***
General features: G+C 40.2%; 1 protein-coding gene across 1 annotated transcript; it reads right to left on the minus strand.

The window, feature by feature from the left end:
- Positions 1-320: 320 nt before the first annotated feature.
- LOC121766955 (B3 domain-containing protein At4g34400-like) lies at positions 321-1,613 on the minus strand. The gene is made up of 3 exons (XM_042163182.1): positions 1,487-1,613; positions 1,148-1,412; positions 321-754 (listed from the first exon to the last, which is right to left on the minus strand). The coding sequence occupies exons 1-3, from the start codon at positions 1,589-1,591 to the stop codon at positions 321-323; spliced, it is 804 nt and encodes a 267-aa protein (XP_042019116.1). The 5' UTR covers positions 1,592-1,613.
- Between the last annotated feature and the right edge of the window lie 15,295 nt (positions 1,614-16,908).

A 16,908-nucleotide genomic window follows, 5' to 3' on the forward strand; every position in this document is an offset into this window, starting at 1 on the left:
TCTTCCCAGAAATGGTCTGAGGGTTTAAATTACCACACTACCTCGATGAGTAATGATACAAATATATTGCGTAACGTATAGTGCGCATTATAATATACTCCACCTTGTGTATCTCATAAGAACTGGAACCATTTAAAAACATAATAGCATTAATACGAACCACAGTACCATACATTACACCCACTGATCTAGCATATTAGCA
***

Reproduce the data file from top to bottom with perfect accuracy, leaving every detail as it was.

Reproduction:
General features: G+C 40.2%; 1 protein-coding gene across 1 annotated transcript; it reads right to left on the minus strand.

The window, feature by feature from the left end:
- Positions 1-320: 320 nt before the first annotated feature.
- LOC121766955 (B3 domain-containing protein At4g34400-like) lies at positions 321-1,613 on the minus strand. The gene is made up of 3 exons (XM_042163182.1): positions 1,487-1,613; positions 1,148-1,412; positions 321-754 (listed from the first exon to the last, which is right to left on the minus strand). The coding sequence occupies exons 1-3, from the start codon at positions 1,589-1,591 to the stop codon at positions 321-323; spliced, it is 804 nt and encodes a 267-aa protein (XP_042019116.1). The 5' UTR covers positions 1,592-1,613.
- Between the last annotated feature and the right edge of the window lie 15,295 nt (positions 1,614-16,908).

A 16,908-nucleotide genomic window follows, 5' to 3' on the forward strand; every position in this document is an offset into this window, starting at 1 on the left:
TCTTCCCAGAAATGGTCTGAGGGTTTAAATTACCACACTACCTCGATGAGTAATGATACAAATATATTGCGTAACGTATAGTGCGCATTATAATATACTCCACCTTGTGTATCTCATAAGAACTGGAACCATTTAAAAACATAATAGCATTAATACGAACCACAGTACCATACATTACACCCACTGATCTAGCATATTAGCA